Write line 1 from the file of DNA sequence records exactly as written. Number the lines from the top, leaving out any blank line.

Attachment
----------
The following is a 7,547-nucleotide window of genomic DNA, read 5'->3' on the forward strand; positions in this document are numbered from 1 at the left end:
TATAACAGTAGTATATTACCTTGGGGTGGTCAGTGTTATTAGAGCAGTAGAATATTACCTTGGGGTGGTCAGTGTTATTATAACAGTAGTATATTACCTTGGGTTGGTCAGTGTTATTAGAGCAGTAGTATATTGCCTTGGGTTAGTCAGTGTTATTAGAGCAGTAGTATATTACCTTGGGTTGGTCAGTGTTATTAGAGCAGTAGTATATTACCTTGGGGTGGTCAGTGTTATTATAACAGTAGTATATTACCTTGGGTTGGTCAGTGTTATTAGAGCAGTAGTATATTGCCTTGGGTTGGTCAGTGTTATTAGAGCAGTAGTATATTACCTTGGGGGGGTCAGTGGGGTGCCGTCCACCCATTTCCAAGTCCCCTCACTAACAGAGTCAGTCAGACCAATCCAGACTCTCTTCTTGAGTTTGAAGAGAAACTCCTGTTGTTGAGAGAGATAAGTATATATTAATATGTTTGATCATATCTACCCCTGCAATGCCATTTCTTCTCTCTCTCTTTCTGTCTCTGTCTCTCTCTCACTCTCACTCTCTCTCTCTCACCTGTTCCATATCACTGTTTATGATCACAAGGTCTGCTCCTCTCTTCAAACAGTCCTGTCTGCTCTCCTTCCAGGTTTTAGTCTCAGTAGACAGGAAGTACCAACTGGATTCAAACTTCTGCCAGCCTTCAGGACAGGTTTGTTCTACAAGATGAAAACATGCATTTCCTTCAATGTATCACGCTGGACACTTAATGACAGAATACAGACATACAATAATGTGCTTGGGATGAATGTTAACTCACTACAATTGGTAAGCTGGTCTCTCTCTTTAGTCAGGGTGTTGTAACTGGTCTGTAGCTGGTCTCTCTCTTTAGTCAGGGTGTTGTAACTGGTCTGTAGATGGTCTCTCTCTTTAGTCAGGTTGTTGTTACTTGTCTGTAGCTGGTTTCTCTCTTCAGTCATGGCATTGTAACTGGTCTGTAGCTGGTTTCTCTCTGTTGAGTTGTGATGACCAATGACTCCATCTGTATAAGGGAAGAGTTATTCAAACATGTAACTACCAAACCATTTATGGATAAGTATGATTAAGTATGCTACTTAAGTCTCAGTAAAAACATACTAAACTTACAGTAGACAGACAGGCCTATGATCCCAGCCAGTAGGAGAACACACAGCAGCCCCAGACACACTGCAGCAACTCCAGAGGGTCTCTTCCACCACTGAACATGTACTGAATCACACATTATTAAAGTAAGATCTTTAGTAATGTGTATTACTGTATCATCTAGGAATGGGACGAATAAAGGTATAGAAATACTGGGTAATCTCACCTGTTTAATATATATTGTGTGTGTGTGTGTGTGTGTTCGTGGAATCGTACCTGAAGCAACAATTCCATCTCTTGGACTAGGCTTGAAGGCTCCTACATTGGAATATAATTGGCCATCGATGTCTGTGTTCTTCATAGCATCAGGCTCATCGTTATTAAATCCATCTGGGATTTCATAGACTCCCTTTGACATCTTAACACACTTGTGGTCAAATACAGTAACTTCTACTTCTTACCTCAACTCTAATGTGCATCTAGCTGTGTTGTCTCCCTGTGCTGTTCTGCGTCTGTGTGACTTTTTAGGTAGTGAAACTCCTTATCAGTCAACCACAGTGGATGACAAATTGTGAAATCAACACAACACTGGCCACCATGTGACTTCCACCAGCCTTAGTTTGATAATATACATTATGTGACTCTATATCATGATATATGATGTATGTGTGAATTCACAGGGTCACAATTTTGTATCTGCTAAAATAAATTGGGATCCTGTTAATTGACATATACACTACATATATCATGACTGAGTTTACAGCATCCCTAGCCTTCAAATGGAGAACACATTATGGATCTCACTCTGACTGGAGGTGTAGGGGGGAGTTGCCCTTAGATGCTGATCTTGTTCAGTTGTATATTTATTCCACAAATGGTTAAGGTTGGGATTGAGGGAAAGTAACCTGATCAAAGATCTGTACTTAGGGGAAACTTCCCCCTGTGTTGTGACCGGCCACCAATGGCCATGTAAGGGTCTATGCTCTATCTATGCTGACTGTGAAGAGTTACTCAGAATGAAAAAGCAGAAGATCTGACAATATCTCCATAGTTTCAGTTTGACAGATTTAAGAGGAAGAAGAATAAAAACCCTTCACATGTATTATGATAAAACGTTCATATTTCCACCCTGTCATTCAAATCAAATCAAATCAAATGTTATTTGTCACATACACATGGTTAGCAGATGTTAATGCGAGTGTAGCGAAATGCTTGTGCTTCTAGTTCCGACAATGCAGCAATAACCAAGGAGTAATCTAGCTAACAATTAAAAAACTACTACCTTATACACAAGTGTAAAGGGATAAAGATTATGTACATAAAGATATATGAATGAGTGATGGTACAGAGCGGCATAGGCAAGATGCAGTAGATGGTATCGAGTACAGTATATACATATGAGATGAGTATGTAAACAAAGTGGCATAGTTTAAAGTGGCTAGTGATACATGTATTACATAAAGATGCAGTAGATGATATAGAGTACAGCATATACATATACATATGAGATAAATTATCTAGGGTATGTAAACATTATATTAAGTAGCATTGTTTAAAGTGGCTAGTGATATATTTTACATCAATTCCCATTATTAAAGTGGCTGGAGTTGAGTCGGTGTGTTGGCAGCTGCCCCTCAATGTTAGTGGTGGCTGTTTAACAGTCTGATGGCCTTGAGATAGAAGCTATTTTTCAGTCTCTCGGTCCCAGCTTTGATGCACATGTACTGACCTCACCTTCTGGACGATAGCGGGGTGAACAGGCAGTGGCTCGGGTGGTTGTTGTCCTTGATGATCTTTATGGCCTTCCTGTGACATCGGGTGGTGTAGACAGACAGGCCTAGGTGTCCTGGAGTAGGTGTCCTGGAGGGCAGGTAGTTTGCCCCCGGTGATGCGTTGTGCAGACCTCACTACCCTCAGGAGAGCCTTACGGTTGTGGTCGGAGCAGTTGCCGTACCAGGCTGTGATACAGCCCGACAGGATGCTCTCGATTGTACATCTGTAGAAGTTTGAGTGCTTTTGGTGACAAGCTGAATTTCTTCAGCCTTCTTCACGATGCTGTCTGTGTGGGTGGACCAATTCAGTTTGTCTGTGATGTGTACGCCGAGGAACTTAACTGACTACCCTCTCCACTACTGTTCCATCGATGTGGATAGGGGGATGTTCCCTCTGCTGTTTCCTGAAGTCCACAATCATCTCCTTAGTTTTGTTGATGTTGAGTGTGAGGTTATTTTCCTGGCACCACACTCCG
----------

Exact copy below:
The following is a 7,547-nucleotide window of genomic DNA, read 5'->3' on the forward strand; positions in this document are numbered from 1 at the left end: